US 6283415 B1 Abstract For an antenna on a satellite in an inclined orbit about the Earth, cross-track motion resulting from the rotation of the Earth can be reduced in antenna coordinates by yawing the antenna (preferably by yawing the entire satellite, for example, by using a reaction wheel system) by an appropriate angle, which varies throughout the orbit.
Claims(13) 1. A method of steering a satellite antenna mounted to a satellite having a pitch axis, a roll axis, and a yaw axis, the satellite traveling in an orbit around a rotating object, the orbit having an inclination and an ascending node, the method comprising the steps of:
determining the inclination of the orbit;
determining the time in the orbit from the ascending node;
determining the period of the orbit;
determining the period of the rotation of the object; and
steering the antenna about the yaw axis by an angle, φ, wherein φ is a function of the inclination of the orbit, the time in the orbit from the ascending node, the period of the orbit, and the period of the rotation of the object.
2. The method of claim
1, wherein the steering step includes a step of steering the satellite about the yaw axis by the angle φ.3. The method of claim
1, wherein the steering step includes a step of calculating the angle φ using the formula: φ=arctan [[sin(i)cos(2πt/P)]/[(D/P)-cos(i)]], where i is the inclination of the orbit, t is the time in the orbit from the ascending node, P is the period of the orbit, and D is the period of the rotation of the object.4. The method of claim
3, wherein the steering step includes a step of steering the satellite about the yaw axis by the angle φ.5. A method for steering a satellite antenna mounted to a satellite having a pitch axis, a roll axis, and a yaw axis, the satellite traveling in an orbit around the Earth, the orbit having an inclination and an ascending node, the method comprising the steps of:
determining the inclination of the orbit;
determining the time in the orbit from the ascending node;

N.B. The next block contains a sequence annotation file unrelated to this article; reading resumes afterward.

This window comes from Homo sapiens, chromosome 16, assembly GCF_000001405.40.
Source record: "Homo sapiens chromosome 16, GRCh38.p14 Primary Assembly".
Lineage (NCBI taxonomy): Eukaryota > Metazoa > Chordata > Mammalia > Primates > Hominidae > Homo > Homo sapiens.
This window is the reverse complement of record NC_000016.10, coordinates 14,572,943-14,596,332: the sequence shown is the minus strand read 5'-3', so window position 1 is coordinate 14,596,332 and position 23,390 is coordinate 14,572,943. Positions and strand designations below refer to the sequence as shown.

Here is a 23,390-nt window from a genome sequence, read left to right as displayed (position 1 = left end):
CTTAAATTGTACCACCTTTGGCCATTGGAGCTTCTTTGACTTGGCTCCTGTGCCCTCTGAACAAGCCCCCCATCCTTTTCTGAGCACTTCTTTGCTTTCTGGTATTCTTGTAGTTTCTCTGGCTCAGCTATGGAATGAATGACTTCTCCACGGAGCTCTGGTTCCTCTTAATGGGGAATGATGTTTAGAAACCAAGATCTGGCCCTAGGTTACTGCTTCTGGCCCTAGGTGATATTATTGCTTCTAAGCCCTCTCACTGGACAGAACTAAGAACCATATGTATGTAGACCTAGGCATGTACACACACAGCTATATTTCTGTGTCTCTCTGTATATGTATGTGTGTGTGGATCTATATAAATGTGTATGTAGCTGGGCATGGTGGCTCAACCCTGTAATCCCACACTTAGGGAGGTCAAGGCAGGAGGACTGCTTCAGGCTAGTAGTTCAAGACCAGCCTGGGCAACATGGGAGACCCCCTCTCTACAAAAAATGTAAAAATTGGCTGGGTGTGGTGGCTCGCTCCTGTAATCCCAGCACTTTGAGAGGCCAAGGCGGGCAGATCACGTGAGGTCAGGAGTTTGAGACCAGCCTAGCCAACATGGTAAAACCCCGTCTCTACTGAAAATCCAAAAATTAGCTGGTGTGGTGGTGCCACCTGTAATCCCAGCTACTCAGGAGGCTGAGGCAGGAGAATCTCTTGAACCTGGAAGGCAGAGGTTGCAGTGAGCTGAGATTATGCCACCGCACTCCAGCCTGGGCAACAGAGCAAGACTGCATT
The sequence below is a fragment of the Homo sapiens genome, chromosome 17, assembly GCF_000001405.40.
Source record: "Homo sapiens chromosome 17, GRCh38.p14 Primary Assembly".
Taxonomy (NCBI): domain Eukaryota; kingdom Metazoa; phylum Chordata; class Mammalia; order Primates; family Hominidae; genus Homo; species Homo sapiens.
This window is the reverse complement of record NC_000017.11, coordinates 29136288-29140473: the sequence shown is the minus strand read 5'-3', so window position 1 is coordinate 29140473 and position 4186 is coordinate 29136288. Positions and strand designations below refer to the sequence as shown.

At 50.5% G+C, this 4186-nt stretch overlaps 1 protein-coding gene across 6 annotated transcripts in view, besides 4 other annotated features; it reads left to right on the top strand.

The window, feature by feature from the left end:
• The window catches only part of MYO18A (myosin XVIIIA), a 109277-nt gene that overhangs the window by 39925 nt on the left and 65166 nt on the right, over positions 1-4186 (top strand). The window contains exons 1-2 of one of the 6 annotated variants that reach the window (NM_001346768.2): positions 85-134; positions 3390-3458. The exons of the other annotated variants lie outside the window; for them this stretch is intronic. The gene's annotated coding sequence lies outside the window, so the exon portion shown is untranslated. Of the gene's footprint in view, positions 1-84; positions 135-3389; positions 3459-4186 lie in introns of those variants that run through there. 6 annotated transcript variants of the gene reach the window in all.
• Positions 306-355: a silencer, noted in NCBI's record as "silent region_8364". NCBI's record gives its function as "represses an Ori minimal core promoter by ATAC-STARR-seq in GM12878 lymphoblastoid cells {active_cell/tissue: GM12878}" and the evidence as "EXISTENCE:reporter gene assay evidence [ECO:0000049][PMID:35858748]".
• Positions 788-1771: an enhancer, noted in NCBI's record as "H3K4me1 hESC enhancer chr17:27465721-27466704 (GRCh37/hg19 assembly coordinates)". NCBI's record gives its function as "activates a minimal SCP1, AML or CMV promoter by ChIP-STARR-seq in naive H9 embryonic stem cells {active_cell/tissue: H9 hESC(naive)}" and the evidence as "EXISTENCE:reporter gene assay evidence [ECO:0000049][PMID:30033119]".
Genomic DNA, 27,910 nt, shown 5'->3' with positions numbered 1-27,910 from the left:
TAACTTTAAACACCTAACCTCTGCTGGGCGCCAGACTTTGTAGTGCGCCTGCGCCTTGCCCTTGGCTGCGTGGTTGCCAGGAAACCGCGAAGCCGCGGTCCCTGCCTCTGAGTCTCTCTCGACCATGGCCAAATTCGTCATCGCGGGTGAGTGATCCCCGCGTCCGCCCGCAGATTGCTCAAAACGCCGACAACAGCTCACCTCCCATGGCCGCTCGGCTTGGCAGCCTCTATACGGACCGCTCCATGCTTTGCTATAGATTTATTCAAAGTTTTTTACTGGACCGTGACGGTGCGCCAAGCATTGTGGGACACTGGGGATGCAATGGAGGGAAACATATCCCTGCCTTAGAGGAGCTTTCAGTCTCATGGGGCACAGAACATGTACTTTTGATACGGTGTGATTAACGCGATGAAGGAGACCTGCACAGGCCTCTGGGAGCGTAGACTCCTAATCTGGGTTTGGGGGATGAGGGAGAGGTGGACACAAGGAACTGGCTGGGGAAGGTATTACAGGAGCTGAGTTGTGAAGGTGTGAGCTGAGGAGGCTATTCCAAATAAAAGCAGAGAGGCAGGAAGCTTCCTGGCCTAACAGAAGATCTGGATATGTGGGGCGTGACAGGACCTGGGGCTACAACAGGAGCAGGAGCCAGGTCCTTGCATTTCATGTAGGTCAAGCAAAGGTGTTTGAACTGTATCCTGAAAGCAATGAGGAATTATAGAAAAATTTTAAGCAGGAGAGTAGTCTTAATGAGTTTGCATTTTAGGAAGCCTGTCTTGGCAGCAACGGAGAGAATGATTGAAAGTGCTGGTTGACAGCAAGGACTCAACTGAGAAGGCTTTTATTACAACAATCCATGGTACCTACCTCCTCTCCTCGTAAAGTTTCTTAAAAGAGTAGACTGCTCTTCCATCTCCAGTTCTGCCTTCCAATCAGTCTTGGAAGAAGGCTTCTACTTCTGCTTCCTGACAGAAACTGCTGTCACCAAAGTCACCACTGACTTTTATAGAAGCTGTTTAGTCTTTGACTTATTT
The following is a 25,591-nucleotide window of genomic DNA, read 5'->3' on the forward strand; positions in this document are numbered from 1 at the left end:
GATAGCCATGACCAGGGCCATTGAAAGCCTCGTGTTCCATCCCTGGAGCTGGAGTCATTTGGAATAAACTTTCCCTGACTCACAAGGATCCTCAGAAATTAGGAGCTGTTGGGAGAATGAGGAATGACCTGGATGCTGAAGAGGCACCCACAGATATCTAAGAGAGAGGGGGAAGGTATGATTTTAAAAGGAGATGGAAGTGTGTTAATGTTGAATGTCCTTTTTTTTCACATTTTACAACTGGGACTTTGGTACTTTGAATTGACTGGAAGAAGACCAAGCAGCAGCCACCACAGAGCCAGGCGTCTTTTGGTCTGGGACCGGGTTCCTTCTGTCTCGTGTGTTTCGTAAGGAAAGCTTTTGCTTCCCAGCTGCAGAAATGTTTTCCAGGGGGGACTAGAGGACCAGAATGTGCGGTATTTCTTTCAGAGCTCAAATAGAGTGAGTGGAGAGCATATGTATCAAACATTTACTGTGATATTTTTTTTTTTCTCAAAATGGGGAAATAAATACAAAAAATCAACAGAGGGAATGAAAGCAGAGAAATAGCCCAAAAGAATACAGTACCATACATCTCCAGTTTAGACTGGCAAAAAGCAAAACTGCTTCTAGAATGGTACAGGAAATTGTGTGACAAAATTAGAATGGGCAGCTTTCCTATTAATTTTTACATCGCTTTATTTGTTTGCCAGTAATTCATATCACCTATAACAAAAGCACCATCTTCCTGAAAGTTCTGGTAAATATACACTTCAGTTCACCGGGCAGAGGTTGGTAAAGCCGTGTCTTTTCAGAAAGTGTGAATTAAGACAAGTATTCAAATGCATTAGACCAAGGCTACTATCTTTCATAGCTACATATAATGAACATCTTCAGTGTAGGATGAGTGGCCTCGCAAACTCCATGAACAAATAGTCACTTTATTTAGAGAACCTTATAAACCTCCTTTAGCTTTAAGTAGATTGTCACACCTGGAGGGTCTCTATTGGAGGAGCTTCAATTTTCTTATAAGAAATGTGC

determining the period of the orbit; and
steering the antenna about the yaw axis by an angle, φ, wherein φ is a function of the inclination of the orbit, the time in the orbit from the ascending node, the period of the orbit, and the period of the rotation of the Earth.
6. The method of claim
5, wherein the steering step includes a step of steering the satellite about the yaw axis by the angle φ.7. The method of claim
5, wherein the steering step includes a step of calculating the angle φ using the formula: φ=arctan [[sin(i)cos(2πt/P)]/[(D/P)-cos(i)]], where i is the inclination of the orbit, t is the time in the orbit from the ascending node, P is the period of the orbit, and D is the period of rotation of the Earth.8. The method of claim
7, wherein the steering step includes a step of steering the satellite about the yaw by the angle φ.9. A method for reducing pointing errors while steering a satellite antenna mounted to a satellite having a pitch axis, a roll axis, and a yaw axis, the satellite traveling in an orbit around a rotating object, the orbit having an inclination and an ascending node and the antenna pointed generally at a target area on the object, the method comprising the steps of:
determining the inclination of the orbit;
determining the time in the orbit from the ascending node;
determining the period of the orbit;
determining the period of the rotation of the object; and
steering the antenna about the yaw axis by an angle, φ, wherein φ is a function of the inclination of the orbit, the time in the orbit from the ascending node, the period of the orbit, and the period of the rotation of the object.
10. The method of claim
9, wherein the steering step includes a step of steering the satellite about the yaw axis by the angle φ.11. A satellite having a pitch axis, a roll axis, and a yaw axis, the satellite traveling in an orbit around a rotating object, the orbit having an inclination and an ascending node and the antenna pointed generally at a target area on the object, the satellite comprising:
a satellite antenna mounted to the satellite; and
means for reducing pointing errors while steering the satellite antenna by steering the antenna about the yaw axis by an angle, φ, wherein φ is a function of the inclination of the orbit, the time in the orbit from the ascending node, the period of the orbit, and the period of the rotation of the object.
12. The satellite of claim